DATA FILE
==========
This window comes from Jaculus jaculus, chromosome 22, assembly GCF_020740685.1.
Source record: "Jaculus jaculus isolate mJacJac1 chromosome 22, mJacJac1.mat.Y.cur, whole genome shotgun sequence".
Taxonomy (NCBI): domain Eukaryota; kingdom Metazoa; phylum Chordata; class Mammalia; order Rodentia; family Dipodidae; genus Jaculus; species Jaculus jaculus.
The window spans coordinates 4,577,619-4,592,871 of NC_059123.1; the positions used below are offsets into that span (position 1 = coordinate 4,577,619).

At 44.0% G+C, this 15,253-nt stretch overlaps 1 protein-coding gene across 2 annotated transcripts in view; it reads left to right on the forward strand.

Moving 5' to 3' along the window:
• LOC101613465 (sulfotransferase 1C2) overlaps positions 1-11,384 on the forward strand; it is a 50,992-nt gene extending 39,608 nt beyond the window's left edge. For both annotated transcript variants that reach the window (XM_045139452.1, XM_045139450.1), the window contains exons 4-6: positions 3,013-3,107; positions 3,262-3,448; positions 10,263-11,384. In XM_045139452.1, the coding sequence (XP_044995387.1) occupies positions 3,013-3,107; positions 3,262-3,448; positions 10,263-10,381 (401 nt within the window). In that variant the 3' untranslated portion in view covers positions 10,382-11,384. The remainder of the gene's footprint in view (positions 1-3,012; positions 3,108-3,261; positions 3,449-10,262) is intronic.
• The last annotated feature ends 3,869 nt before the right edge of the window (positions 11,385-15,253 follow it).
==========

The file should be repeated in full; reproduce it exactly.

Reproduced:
This window comes from Jaculus jaculus, chromosome 22, assembly GCF_020740685.1.
Source record: "Jaculus jaculus isolate mJacJac1 chromosome 22, mJacJac1.mat.Y.cur, whole genome shotgun sequence".
Taxonomy (NCBI): domain Eukaryota; kingdom Metazoa; phylum Chordata; class Mammalia; order Rodentia; family Dipodidae; genus Jaculus; species Jaculus jaculus.
The window spans coordinates 4,577,619-4,592,871 of NC_059123.1; the positions used below are offsets into that span (position 1 = coordinate 4,577,619).

At 44.0% G+C, this 15,253-nt stretch overlaps 1 protein-coding gene across 2 annotated transcripts in view; it reads left to right on the forward strand.

Moving 5' to 3' along the window:
• LOC101613465 (sulfotransferase 1C2) overlaps positions 1-11,384 on the forward strand; it is a 50,992-nt gene extending 39,608 nt beyond the window's left edge. For both annotated transcript variants that reach the window (XM_045139452.1, XM_045139450.1), the window contains exons 4-6: positions 3,013-3,107; positions 3,262-3,448; positions 10,263-11,384. In XM_045139452.1, the coding sequence (XP_044995387.1) occupies positions 3,013-3,107; positions 3,262-3,448; positions 10,263-10,381 (401 nt within the window). In that variant the 3' untranslated portion in view covers positions 10,382-11,384. The remainder of the gene's footprint in view (positions 1-3,012; positions 3,108-3,261; positions 3,449-10,262) is intronic.
• The last annotated feature ends 3,869 nt before the right edge of the window (positions 11,385-15,253 follow it).